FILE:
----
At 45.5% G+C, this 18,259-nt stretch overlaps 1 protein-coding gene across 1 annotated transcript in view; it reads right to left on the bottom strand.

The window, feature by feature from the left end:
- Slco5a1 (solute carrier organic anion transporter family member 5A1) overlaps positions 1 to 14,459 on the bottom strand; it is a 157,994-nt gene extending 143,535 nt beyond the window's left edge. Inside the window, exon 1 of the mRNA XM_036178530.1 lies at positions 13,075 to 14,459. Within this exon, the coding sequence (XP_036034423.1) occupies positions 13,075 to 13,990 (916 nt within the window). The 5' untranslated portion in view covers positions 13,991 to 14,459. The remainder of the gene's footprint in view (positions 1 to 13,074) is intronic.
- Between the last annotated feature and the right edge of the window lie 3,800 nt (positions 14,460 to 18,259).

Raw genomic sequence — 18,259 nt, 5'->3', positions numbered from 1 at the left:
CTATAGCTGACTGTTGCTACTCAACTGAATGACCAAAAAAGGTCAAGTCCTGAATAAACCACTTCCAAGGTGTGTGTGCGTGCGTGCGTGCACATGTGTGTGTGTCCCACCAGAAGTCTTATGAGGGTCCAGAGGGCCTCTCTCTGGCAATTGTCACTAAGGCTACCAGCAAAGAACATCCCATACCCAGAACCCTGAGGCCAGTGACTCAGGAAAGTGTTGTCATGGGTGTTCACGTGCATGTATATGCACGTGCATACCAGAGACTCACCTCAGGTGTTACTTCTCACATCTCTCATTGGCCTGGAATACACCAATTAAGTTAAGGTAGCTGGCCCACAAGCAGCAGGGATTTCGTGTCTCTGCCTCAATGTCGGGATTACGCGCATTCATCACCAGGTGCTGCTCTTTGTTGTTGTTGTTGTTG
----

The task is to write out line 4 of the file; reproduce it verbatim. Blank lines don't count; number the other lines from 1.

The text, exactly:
- Between the last annotated feature and the right edge of the window lie 3,800 nt (positions 14,460 to 18,259).